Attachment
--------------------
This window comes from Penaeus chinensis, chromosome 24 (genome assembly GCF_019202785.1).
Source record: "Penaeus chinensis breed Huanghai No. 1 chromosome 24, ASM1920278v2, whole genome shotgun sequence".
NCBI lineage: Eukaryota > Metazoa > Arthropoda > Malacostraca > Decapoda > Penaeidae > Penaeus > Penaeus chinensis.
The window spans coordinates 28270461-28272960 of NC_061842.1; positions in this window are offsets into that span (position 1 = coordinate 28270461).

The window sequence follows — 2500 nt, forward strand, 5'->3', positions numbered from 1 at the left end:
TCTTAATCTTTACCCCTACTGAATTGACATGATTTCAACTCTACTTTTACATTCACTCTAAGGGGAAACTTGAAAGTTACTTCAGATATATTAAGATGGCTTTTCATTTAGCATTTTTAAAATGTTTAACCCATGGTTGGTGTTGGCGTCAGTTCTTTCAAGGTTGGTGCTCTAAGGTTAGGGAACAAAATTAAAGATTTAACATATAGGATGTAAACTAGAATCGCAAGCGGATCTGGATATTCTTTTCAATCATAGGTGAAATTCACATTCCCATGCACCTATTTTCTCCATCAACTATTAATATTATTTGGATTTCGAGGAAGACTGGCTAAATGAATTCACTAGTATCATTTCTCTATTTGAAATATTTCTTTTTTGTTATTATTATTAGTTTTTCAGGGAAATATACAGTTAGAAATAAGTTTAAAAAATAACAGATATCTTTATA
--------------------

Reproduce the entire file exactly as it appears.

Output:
This window comes from Penaeus chinensis, chromosome 24 (genome assembly GCF_019202785.1).
Source record: "Penaeus chinensis breed Huanghai No. 1 chromosome 24, ASM1920278v2, whole genome shotgun sequence".
NCBI lineage: Eukaryota > Metazoa > Arthropoda > Malacostraca > Decapoda > Penaeidae > Penaeus > Penaeus chinensis.
The window spans coordinates 28270461-28272960 of NC_061842.1; positions in this window are offsets into that span (position 1 = coordinate 28270461).

The window sequence follows — 2500 nt, forward strand, 5'->3', positions numbered from 1 at the left end:
TCTTAATCTTTACCCCTACTGAATTGACATGATTTCAACTCTACTTTTACATTCACTCTAAGGGGAAACTTGAAAGTTACTTCAGATATATTAAGATGGCTTTTCATTTAGCATTTTTAAAATGTTTAACCCATGGTTGGTGTTGGCGTCAGTTCTTTCAAGGTTGGTGCTCTAAGGTTAGGGAACAAAATTAAAGATTTAACATATAGGATGTAAACTAGAATCGCAAGCGGATCTGGATATTCTTTTCAATCATAGGTGAAATTCACATTCCCATGCACCTATTTTCTCCATCAACTATTAATATTATTTGGATTTCGAGGAAGACTGGCTAAATGAATTCACTAGTATCATTTCTCTATTTGAAATATTTCTTTTTTGTTATTATTATTAGTTTTTCAGGGAAATATACAGTTAGAAATAAGTTTAAAAAATAACAGATATCTTTATA